And that is what I call a risk in a plan. Do you have enough money saved to handle that long-term care issue and cost. So that’s why I partner with long-term care specialists like Liz when I see a need with my clients that they might need to have that extra long-term care insurance policy to help them out. So Liz and I are partners in that. And I trust her completely to take care of my clients and educate them about only what they need. She never sells more than someone needs. And she is a really great consultant.
So then on long-term care, I want to add one more thing. It’s sort of a women’s issue, because as we all know, women live longer than men. 64% of Americans with Alzheimer’s are women. And the statistics of the number of women in nursing homes are also huge. 68% of people in long stay and nursing facilities are women. And in addition, women end up being the caretakers if their husband needs long-term care. So this ends up being a really big issue for women.
So I’d like to get into the weeds with you, we’re gonna try and keep it as easy to understand as possible, because long-term care can be complicated. And one issue that always comes up is the issue of eligibility for the insurance. And that’s why I want to start with that. There’s nothing more disappointing than somebody decides that they want to buy a long-term care policy, they’re willing to learn about it and make the commitment to buy. They talk to an agent and they find out they aren’t eligible for whatever reason, like medications they take for a condition they have had.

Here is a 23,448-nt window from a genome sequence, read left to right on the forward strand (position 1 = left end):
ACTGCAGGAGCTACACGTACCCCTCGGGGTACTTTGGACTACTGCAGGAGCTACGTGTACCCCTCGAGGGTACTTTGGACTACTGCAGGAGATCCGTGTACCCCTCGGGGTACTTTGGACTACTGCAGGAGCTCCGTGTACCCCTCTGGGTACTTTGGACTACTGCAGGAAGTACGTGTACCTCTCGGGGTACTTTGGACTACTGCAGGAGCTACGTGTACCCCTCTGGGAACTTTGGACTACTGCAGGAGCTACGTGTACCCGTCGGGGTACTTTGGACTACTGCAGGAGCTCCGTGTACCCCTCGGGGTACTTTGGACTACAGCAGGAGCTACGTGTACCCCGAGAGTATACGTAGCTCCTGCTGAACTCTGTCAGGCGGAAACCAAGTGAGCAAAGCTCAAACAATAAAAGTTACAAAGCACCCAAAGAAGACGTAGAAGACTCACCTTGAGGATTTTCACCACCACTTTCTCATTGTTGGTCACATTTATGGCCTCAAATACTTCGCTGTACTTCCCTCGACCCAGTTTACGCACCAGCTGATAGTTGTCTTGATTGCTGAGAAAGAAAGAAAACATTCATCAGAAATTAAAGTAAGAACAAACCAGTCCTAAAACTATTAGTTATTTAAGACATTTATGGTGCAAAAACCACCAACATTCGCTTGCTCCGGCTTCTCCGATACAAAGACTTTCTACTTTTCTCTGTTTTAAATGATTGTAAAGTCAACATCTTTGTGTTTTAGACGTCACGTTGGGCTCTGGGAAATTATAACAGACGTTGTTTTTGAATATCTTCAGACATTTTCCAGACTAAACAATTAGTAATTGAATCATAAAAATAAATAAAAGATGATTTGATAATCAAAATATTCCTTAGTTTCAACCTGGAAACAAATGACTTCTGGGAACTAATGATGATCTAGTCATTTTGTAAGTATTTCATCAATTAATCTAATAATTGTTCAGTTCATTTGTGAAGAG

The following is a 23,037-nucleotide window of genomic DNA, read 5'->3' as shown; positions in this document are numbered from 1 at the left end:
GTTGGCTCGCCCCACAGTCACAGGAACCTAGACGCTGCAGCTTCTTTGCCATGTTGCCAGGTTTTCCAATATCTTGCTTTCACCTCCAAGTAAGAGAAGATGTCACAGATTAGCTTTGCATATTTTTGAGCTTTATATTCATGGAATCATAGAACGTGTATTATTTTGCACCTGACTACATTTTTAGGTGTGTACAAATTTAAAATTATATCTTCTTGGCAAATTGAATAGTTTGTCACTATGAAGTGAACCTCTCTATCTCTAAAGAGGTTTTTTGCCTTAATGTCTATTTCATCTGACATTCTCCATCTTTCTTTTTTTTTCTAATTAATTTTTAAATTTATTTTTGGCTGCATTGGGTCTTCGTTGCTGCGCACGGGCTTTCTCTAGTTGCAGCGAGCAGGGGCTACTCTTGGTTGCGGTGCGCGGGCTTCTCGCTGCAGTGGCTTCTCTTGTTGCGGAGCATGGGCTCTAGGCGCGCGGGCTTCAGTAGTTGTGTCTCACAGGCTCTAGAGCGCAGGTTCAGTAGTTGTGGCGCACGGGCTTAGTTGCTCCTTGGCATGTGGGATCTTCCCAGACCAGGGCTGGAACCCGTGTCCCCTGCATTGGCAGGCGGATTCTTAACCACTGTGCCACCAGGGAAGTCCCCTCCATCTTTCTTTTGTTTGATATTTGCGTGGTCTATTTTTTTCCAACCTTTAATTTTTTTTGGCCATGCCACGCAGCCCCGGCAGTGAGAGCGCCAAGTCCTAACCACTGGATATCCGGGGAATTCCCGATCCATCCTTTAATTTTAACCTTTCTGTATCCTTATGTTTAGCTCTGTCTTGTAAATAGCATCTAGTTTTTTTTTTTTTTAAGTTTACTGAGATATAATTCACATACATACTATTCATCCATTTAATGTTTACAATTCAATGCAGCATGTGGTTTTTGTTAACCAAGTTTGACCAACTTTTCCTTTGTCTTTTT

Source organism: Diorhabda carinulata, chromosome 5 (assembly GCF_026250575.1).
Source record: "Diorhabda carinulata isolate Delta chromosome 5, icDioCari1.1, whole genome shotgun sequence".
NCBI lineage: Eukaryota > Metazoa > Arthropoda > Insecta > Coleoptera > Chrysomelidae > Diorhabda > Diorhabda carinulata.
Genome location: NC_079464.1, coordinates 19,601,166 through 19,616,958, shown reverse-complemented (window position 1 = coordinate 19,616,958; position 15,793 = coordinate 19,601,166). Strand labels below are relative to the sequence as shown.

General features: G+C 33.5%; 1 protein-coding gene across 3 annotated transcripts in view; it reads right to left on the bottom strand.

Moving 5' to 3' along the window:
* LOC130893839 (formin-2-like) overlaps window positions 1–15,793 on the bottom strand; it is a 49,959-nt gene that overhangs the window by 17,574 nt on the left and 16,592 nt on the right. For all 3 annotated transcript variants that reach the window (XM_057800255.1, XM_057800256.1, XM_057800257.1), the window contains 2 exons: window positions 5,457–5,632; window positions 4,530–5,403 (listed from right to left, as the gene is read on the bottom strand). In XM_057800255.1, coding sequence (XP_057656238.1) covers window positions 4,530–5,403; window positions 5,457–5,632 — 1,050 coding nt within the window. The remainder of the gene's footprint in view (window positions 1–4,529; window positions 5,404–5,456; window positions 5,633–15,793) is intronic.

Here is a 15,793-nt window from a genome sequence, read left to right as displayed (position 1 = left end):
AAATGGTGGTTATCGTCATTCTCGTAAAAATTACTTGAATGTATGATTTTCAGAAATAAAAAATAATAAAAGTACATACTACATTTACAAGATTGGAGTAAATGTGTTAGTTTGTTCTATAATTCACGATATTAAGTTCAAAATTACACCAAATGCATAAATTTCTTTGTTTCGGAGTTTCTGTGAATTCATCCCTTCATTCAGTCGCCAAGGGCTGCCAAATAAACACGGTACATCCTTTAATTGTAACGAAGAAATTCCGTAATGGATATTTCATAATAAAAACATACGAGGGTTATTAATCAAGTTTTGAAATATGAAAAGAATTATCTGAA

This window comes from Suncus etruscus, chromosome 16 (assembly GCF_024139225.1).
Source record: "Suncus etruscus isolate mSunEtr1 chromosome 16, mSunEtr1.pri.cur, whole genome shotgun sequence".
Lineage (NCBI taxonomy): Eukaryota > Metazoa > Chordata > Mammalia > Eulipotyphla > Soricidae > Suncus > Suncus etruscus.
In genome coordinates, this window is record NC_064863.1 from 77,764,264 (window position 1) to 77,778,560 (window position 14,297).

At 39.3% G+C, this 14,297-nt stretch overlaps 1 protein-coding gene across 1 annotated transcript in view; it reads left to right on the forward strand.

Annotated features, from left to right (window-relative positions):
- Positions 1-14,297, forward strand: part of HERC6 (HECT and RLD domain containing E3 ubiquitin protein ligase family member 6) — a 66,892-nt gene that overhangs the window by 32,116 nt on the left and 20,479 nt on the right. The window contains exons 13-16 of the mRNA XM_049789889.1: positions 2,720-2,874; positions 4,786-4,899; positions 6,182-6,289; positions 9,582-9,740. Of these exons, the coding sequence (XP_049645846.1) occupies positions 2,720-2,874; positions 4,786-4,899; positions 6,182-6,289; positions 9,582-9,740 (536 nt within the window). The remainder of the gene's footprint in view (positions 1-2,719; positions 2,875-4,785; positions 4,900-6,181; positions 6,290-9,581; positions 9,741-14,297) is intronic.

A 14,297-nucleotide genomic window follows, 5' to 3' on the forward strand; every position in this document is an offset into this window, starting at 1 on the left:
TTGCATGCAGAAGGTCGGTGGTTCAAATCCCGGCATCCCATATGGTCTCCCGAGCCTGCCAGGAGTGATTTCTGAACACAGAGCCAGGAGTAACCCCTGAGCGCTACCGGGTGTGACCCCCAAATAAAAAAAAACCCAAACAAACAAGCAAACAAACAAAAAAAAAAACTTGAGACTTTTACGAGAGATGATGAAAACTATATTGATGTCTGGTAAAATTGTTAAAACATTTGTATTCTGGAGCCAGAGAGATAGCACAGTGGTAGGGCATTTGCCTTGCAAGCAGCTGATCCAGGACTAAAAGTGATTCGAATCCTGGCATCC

And Liz is really expert in how these insurance companies view people and their medical conditions. And the first step is she has a conversation with you to screen and figure out whether you will be eligible and if not, how she can counsel and coach you to become eligible. So I’m going to start talking and I’m going to let Liz take over on this eligibility issue.